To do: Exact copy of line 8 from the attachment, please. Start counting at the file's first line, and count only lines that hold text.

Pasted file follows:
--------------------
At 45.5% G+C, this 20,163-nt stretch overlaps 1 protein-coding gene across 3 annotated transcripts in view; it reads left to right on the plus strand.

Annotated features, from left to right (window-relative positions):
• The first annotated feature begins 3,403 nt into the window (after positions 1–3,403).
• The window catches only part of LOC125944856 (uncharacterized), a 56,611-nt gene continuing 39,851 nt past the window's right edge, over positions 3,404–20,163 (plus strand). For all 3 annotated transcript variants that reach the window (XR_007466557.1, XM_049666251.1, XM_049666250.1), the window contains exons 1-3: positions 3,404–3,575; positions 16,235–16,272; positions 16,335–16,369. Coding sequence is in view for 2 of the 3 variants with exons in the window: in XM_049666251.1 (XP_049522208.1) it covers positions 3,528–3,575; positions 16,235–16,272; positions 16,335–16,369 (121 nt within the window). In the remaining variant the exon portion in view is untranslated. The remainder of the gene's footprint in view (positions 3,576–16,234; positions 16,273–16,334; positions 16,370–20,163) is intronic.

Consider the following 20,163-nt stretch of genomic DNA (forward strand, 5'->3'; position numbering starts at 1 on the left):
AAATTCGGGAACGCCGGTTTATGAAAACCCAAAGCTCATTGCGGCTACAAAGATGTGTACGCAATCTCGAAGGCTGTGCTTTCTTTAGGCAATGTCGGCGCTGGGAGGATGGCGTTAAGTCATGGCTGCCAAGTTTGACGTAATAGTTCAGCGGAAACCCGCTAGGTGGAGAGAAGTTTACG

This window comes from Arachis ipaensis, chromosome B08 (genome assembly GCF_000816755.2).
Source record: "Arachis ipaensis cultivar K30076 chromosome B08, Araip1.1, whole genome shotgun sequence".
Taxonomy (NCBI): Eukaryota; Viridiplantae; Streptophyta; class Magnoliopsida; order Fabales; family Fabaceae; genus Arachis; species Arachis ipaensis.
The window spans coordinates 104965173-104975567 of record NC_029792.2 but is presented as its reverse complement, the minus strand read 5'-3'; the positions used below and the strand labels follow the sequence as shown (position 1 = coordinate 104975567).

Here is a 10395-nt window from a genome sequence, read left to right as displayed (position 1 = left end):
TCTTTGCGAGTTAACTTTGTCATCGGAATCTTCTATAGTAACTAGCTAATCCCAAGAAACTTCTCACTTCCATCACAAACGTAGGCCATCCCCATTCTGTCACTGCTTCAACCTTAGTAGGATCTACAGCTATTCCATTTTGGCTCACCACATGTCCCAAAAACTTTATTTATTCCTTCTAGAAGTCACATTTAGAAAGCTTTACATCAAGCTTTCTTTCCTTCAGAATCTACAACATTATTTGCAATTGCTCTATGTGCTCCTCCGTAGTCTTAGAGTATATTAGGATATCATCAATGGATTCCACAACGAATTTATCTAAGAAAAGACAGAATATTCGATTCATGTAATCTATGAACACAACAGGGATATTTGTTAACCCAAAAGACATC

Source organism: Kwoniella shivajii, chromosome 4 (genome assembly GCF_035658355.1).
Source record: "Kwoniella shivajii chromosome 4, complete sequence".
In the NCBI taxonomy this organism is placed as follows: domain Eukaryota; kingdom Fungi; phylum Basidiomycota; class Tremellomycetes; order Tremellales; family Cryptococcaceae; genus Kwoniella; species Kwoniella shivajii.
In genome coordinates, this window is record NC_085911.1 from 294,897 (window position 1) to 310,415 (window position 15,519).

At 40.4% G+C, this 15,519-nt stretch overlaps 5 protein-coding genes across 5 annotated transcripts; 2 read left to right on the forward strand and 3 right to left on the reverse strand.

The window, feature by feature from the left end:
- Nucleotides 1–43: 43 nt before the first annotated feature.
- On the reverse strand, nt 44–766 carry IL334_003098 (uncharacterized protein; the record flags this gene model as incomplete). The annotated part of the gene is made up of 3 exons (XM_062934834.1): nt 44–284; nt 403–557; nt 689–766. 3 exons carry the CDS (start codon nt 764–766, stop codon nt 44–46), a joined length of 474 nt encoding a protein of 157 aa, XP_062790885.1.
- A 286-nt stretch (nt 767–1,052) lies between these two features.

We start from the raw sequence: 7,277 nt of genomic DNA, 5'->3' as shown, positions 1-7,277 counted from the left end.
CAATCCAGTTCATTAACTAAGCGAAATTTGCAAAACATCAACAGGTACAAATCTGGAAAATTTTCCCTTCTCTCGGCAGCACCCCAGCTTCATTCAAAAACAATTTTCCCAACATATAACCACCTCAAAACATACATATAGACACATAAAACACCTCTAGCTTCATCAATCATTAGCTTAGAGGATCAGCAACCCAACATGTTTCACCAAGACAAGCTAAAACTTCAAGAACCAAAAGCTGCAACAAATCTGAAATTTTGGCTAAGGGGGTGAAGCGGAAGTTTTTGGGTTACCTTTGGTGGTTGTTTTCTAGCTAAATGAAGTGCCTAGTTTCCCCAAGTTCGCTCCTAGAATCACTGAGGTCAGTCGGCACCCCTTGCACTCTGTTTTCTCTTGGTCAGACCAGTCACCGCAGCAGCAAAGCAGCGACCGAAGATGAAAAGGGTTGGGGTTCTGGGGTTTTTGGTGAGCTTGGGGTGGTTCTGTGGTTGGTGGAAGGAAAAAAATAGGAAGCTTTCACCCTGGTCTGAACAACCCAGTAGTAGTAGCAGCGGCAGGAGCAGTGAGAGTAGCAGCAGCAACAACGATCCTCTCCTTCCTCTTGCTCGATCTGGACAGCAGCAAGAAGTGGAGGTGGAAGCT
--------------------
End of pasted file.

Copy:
Source record: "Arachis ipaensis cultivar K30076 chromosome B08, Araip1.1, whole genome shotgun sequence".